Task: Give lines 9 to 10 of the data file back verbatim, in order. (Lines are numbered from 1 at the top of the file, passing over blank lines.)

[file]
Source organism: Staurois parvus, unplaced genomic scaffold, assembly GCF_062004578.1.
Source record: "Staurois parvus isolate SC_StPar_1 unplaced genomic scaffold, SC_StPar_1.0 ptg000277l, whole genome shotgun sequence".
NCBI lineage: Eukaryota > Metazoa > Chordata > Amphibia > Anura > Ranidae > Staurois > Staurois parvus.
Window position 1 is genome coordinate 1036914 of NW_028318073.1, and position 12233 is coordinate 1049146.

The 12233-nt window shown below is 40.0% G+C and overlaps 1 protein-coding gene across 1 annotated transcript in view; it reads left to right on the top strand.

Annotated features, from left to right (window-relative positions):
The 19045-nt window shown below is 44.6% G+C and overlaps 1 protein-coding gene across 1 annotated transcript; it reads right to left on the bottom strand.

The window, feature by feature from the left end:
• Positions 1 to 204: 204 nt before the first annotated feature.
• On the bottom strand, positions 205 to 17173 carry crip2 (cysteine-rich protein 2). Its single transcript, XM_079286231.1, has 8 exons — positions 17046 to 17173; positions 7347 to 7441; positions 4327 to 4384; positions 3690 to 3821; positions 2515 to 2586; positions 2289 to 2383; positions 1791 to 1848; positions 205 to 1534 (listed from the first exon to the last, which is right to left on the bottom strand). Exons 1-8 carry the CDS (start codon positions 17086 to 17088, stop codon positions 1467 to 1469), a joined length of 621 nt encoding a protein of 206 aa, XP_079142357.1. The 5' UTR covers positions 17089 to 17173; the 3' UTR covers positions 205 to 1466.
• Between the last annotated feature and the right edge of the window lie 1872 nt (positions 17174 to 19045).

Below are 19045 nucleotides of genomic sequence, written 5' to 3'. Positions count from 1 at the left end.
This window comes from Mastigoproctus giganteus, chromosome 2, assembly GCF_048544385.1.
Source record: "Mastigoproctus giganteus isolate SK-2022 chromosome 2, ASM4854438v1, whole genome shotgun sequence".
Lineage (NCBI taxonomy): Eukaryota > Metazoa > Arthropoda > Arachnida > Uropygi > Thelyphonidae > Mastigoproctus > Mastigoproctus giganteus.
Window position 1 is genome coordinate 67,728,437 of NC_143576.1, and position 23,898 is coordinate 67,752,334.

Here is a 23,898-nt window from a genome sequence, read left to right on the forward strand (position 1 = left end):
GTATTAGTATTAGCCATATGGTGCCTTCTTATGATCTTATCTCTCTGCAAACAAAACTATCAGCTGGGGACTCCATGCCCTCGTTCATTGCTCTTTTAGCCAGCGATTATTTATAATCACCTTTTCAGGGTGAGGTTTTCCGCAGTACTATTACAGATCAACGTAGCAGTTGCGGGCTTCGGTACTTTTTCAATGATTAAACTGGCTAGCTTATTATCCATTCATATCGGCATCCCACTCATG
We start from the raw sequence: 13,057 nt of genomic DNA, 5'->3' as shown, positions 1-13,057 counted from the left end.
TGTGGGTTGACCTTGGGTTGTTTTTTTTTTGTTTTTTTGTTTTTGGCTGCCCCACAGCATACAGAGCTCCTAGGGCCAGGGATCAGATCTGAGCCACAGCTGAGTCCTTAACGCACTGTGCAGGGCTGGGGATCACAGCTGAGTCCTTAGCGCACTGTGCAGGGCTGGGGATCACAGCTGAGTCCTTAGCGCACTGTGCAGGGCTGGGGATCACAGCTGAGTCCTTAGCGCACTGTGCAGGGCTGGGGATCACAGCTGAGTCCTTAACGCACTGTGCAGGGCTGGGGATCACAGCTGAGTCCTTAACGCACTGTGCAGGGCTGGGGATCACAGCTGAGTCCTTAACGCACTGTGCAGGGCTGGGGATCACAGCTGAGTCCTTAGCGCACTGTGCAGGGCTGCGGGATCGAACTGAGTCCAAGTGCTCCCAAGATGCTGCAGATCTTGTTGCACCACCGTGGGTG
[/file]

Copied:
• Positions 1 to 204: 204 nt before the first annotated feature.
• On the bottom strand, positions 205 to 17173 carry crip2 (cysteine-rich protein 2). Its single transcript, XM_079286231.1, has 8 exons — positions 17046 to 17173; positions 7347 to 7441; positions 4327 to 4384; positions 3690 to 3821; positions 2515 to 2586; positions 2289 to 2383; positions 1791 to 1848; positions 205 to 1534 (listed from the first exon to the last, which is right to left on the bottom strand). Exons 1-8 carry the CDS (start codon positions 17086 to 17088, stop codon positions 1467 to 1469), a joined length of 621 nt encoding a protein of 206 aa, XP_079142357.1. The 5' UTR covers positions 17089 to 17173; the 3' UTR covers positions 205 to 1466.